Rhythm in the Round: Exhibition at HPA’s Isaacs Art Center showcases 50 years of Madge Tennent’s work
The Isaacs Art Center at Hawaii Preparatory Academy presents a major monographic exhibition, “Rhythm in the Round: The Modernism of Madge Tennent,” opening today through Nov. 12. The exhibition showcases five decades of Tennent’s work.
An opening reception is from 5-7 p.m. today. The reception and exhibition are free and open to the public.
Tennent’s legacy “towers above the entire roster of painters ever to have worked in Hawaii in terms of originality and breadth of vision,” said David W. Forbes, author of “Encounters with Paradise.”
Rhythm in the Round includes more than 40 works by one of the most pioneering and prolific artists to have worked in Hawaii, featuring prints and paintings created while the artist lived in Paris; Cape Town, South Africa; New Zealand; British Samoa; and Hawaii. Drawn largely from the Tennent Art Foundation Collection, entrusted to Hawaii Preparatory Academy in 2005, this survey explores Tennent’s trajectory from a young prodigy in training at the renowned Académie Julian into a monumental legend in the annals of Hawaiian art.
Interspersing Tennent’s works among those of her predecessors, peers and successors, this exhibition underscores Tennent’s pivotal place in and indelible impact on the art of Hawaii, and positions her within broader contexts of 20th-century depictions of Hawaiian culture, the islands’ transition to statehood and contemporaneous discourses on ethnicity and gender.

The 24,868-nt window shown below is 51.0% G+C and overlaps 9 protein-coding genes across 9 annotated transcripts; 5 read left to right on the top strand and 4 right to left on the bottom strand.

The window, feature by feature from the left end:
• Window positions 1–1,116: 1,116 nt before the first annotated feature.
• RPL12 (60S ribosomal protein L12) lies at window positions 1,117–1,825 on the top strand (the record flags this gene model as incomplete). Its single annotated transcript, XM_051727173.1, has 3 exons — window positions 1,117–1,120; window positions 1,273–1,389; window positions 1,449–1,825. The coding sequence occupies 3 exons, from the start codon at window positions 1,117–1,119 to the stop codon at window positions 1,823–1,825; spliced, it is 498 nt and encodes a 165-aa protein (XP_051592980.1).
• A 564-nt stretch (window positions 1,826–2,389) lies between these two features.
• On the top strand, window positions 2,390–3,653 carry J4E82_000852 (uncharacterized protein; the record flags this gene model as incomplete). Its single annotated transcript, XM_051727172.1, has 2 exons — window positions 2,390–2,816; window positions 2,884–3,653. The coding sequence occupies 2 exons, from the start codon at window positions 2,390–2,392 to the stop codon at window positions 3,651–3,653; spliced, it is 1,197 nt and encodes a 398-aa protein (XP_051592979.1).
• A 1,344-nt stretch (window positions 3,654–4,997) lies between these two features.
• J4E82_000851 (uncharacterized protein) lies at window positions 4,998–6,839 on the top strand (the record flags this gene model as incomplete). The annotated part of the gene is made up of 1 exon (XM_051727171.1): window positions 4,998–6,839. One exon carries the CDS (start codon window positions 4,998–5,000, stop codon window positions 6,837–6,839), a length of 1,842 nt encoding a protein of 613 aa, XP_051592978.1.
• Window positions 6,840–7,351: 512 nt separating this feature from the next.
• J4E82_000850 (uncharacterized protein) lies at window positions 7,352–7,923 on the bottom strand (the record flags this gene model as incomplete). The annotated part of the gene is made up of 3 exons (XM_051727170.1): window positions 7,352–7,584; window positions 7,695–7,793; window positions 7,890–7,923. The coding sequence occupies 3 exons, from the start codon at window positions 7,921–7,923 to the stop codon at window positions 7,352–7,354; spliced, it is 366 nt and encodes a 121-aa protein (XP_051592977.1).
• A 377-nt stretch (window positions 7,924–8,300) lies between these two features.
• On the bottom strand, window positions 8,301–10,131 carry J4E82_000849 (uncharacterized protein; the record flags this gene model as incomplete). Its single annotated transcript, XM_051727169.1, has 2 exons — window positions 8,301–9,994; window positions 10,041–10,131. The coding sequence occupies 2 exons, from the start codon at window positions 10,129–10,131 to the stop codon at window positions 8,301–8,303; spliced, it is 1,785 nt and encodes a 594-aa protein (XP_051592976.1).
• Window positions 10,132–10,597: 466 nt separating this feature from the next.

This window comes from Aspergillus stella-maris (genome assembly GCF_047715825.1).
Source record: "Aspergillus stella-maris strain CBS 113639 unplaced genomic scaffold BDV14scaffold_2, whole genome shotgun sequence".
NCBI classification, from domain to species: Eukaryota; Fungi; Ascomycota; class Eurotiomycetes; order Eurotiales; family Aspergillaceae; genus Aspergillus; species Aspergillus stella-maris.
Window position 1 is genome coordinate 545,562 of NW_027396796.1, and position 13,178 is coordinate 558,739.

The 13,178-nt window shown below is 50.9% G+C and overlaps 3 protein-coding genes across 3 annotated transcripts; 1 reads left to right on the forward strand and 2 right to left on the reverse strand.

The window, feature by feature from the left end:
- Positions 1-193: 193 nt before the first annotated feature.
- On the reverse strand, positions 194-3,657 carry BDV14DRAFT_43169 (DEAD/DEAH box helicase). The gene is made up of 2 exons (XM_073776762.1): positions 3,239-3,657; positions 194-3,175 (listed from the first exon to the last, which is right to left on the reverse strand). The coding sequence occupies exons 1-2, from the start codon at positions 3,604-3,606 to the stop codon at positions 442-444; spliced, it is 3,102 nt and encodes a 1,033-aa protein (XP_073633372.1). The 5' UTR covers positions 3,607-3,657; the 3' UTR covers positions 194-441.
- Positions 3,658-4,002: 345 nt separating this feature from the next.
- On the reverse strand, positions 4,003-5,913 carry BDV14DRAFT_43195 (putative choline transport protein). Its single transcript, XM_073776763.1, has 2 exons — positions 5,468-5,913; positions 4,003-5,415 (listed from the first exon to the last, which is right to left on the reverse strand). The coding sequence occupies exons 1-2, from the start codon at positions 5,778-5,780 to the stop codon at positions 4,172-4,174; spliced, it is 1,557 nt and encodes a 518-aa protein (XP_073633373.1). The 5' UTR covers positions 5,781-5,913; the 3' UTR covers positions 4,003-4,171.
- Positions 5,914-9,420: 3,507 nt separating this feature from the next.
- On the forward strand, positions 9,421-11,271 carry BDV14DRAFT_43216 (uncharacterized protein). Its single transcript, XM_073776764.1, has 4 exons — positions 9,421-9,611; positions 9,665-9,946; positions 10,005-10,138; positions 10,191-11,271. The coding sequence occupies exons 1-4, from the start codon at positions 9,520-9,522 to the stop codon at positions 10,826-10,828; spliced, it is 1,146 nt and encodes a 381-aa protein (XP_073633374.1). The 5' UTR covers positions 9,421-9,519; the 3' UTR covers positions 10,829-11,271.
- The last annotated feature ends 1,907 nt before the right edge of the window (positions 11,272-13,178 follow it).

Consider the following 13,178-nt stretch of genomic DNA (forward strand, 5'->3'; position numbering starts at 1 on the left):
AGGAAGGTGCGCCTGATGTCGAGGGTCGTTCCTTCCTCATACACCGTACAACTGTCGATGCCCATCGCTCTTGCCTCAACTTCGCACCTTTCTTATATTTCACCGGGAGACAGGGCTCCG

“The Isaacs Art Center is honored to be the home of Madge Tennent’s seminal work,” said Mollie Hustace, director of the Isaacs Art Center. “This monumental show features her signature paintings that embrace the ideal beauty, regal nature and dynamic culture of the Hawaiian people she so revered.”
Tennent transformed the world’s vision of the Islands and their inhabitants. Born in 1889 in London and raised in Cape Town, she demonstrated promising talent as a child. At age 12, just months into her training at the Académie Julian in Paris, Tennent was invited to study directly under renowned master William-Adolphe Bouguereau, who saw in her the makings of a great artist. Having completed her training, she married Hugh Cowper Tennent in 1915 and followed him first to his native New Zealand and then to British Samoa.
En route to London in 1923, the Tennent family stopped in Honolulu and was persuaded to stay. Hawaii’s bright, tropical hues fueled the artist’s enchantment with color and she adapted line and form to the vivid medium of oil. The culture and heritage of Hawaii’s “golden people” quickly set Tennent’s imagination ablaze and she devoted decades to developing an aesthetic that emphasized the unique qualities of Native Hawaiians: curvaceous forms, voluminous garments, serene faces and implicit nobility.
In her “Autobiography of an Unarrived Artist,” Tennent wrote, “I have built my Hawaiian figures in art, in the manner of building a cathedral: cathedrals are built slowly, and the people who build them seldom experience the joy of seeing their life work completed, but are sustained only by the instinctive faith that their work is important and beautiful.”
In the mid-1930s, she began executing the colossal, chromatic and curvaceous oils of Hawaiian women that remain her signature today. Her iconic Hawaiian wahine were exhibited to critical ac